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The ciliary muscle (TA: musculus ciliaris) is located within the ciliary body of the eye. It acts to facilitate lens accommodation for near vision, and receives parasympathetic innervation from short ciliary nerves, arising from the oculomotor nerve via the ciliary ganglion.
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The ciliary muscle forms a triangle-shaped region of smooth muscle fibers within the anterior aspect of the ciliary body, located anterior to the choroid and posterior to the iris. The fibers of the ciliary muscle are (largely academically) divided into longitudinal, radial, and circular groups, in order from most peripheral to most central 1. From the ciliary muscle project thin processes attaching to a complex network of zonular fibers, which, in turn, attach to the lens capsule 1.
The ciliary muscle receives parasympathetic innervation from short ciliary nerves projecting from the ciliary ganglion. The preganglionic parasympathetic fibers originate in the Edinger-Westphal nuclei located in the midbrain at the level of the superior colliculus anterolateral to the aqueduct of Sylvius, traveling to the ciliary ganglion via the oculomotor nerve 2,3.
Some researchers suggest a small sympathetic component may also exist, acting to inhibit accommodation 4.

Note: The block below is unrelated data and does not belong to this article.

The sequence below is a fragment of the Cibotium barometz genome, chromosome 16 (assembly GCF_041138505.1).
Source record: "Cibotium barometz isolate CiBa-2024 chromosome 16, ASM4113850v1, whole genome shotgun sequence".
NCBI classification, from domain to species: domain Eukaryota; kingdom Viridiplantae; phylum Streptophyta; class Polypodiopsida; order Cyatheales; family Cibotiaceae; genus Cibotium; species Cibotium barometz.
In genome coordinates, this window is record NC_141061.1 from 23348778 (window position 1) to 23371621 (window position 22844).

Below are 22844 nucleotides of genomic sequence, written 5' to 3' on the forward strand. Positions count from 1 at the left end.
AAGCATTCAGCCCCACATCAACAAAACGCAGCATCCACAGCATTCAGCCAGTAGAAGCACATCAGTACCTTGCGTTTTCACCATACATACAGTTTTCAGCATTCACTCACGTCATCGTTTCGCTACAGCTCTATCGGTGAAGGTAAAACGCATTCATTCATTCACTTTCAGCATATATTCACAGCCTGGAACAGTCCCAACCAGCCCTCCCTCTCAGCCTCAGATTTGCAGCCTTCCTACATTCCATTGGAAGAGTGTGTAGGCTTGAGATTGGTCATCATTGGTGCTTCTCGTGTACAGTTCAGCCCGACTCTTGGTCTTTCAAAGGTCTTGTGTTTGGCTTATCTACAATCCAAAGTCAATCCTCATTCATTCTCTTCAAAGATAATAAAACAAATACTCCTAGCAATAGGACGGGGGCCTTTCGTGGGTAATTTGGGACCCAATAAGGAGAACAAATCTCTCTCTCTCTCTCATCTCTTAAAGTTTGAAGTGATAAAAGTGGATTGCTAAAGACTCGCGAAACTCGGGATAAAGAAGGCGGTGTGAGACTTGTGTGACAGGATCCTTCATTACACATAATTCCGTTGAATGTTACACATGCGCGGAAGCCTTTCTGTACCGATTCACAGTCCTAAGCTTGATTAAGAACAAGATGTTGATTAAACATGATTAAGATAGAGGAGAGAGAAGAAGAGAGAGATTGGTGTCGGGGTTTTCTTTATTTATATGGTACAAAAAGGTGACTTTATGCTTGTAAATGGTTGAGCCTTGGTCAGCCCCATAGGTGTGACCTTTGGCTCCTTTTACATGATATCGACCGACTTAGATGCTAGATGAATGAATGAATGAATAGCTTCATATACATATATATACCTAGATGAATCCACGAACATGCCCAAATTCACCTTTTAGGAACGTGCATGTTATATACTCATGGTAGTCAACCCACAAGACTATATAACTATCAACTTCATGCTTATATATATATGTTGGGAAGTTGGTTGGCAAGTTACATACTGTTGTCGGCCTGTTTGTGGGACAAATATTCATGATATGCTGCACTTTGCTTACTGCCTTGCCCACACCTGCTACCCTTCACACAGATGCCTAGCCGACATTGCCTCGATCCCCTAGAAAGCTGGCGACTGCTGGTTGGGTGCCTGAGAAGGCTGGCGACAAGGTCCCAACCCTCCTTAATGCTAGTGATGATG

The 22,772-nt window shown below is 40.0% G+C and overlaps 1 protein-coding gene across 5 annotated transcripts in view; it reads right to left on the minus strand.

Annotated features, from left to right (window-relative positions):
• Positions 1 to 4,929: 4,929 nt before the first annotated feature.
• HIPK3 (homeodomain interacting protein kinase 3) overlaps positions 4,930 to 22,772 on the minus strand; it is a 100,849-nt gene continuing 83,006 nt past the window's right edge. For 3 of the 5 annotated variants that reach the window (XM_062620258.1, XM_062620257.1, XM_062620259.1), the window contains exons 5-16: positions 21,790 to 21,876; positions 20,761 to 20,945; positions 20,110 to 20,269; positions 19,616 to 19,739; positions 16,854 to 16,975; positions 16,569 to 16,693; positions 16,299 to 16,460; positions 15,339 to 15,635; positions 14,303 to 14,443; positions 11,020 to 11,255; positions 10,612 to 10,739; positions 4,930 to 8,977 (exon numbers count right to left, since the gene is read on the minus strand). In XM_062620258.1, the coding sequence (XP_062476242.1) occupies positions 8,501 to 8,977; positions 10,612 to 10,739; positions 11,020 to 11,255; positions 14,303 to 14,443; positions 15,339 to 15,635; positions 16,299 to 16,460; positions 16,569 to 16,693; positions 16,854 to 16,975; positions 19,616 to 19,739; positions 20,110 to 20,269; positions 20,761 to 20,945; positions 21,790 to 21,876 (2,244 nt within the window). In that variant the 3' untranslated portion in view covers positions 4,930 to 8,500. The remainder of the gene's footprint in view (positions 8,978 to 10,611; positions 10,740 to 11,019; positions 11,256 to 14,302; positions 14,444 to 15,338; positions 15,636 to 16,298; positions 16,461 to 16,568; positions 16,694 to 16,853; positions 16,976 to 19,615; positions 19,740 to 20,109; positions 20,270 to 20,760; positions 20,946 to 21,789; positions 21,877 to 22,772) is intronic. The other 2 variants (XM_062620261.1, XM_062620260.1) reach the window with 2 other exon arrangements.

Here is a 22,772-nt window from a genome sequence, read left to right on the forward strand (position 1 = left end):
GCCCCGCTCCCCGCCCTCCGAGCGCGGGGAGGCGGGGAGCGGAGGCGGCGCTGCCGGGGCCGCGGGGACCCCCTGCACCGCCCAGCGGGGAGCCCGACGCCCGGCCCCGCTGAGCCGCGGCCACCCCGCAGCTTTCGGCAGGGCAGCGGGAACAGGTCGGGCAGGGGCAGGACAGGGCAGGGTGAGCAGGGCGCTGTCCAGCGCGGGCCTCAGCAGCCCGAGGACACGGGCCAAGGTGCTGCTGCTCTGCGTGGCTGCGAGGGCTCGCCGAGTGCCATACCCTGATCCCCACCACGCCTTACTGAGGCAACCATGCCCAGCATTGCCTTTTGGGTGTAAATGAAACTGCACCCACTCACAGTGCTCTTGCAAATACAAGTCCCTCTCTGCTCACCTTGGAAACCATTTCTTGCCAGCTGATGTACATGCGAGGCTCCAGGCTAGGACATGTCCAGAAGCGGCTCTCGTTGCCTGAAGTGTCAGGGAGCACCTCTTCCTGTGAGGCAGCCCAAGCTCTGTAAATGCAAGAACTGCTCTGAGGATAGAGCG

Ciliary muscle contraction facilitates lens accommodation. All three fiber groups contract synergistically, initiating a complex mechanism that simultaneously pulls the anterior border of the choroid forward and causes a release of tension of the zonular fibers at the lens equator. This reduced zonular tension, in turn, increases the convexity of the lens, which increases its refractive power for near vision 1,3.
An additional function of ciliary muscle contraction is to increase the pore diameter of the trabecular meshwork, aiding the drainage of aqueous humor into the canal of Schlemm 1.
accommodation is a key component of the ocular near response, which consists of pupillary constriction, miosis, lens accommodation, and eye convergence 2
cycloplegia is the term given to ciliary muscle paralysis causing loss of lens accommodation
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